Although this principle says that human lives have intrinsic value and should be saved, it also implies that they can be used as a means to achieve other goals. According to Kant, any global law for rational creatures would therefore have to state that it is always wrong to kill or lie, even if it means saving more lives. Using this rationale, we would not engage in wars, regardless of our perceptions of the country or group we view as responsible.
There is a long history of philosophers attempting to reconcile these disagreements and develop a single theory of ethics. Most philosophers, however, feel that such a unification is at best a long way off and that the acrimonious debate surrounding issues like the trolley dilemma suggests that it might not be approaching any faster.
Unfortunately, ethical issues in the real world are not often so obvious. They usually present complicated decision-making challenges to groups or systems that do not all have strong decision-making capabilities. Even though only a few researchers have addressed the ethics of complexity or the realities of ambiguity, their work is largely the exception.
When we shift from thinking about ethical principles for morally upright people to employing these ideas to create ethical algorithms, this challenge becomes extremely significant. Artificial intelligence researchers are currently trying to influence the judgments made by autonomous vehicles by giving examples based on the trolley problem. However, unlike the trolley dilemma, drivers of these vehicles must make decisions in complicated and uncertain surroundings. They must also answer to everyone and not just reflect the ideals and principles of their creators.
The Ethics of the Future
What might the future of ethics hold in light of all of this? How might they impact the way we live and work? Let’s think about two potential scenarios.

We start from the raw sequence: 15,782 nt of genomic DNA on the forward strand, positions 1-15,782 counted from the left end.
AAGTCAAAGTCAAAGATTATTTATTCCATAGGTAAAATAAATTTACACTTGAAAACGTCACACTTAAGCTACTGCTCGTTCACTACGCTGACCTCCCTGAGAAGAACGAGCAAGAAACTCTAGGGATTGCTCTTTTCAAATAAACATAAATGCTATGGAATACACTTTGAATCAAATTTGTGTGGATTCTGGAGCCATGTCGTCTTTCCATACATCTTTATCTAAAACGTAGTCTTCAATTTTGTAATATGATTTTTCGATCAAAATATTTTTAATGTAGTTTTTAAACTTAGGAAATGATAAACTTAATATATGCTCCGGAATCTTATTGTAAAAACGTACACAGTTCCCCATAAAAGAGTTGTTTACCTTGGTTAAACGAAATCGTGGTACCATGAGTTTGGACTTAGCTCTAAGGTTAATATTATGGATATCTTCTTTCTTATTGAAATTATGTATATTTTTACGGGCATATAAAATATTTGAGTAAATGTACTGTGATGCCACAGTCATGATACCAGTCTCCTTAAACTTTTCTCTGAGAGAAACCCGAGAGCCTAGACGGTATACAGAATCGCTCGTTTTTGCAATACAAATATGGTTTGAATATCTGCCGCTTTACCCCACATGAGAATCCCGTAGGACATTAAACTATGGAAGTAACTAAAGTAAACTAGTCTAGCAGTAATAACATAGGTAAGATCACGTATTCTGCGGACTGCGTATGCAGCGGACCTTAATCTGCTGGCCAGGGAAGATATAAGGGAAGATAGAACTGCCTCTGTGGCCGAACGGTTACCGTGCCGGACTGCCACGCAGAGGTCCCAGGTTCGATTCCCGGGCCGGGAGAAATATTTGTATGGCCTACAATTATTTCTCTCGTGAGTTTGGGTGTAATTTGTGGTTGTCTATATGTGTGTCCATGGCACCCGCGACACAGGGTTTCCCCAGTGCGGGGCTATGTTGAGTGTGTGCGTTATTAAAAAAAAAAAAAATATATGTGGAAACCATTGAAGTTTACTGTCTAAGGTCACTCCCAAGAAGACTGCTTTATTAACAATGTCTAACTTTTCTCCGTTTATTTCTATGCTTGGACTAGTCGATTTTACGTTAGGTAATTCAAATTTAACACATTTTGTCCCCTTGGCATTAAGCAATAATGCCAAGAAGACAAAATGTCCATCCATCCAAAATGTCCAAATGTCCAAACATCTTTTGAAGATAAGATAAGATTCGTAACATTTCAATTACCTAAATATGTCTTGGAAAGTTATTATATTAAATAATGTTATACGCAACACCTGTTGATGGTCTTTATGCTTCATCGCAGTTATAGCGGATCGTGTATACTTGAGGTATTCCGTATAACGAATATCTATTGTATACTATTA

“More of the same” can be used to describe one of these. While we are currently making much more progress in this direction than at any other time in human history, it would be hubris to assert confidently that we are not capable of repeating the mistakes of the past. People have been attempting to create coherent systems of ethical principles for thousands of years. We need to look no further than recurring wars, conflicts and corruption in business.
A second future is far bleaker. In this case, ethics as a whole disintegrates because we can’t embrace universal ethical principles or their applications. Perhaps we move to a more data-driven culture that makes our belief in humanistic ideals that ethicists invoke in their theories less credible, or perhaps people grow tired of our theoretical musings. Perhaps in the future, everyone will once again rely on ethical intuition and common sense morality, or perhaps we will discover a method to avoid encounters that require ethical standards to govern them and continue to live in isolation where confrontation is just impossible.
However, this is a challenge that is only growing more and more difficult as local communities fracture and stratifies, global societies integrate, technological and environmental change quickens, and the difficulties of resolving the global issues we face increase. The issue of social breakdown may have inspired the development of ethics in the past, but it still exists today, and its effects as seen in the current chaos in the world are perhaps worse than ever.
Some observers are optimistic that we may forge a third future, relying on the moral frameworks we have inherited in search of fundamental truths that can both direct human behaviour and tackle the urgent problems we confront.
Several philosophers have proposed that, should humanity be able to navigate this time of increased global risk and uncertainty, we take the opportunity for a “long reflection” during which we purposefully slow down technological advancement to give us time to reflect on who we are and what we value before deciding what to do next. The chances of strengthening moral behavior and a system of commonly embraced ethics would be in our favor if we were successful in doing this.
I’ve approached the issue of ethics in my last two books, Toxic Bosses: Practical Wisdom for Developing Wise, Ethical and Moral Leaders, and Virtuous Leadership: The Character Secrets of Great Leaders; I describe how many of the problems of modern society have been caused by lapses in moral and ethical behavior, and why we need a greater focus on leaders who exhibit good character and virtuous behavior to address our most pressing problems.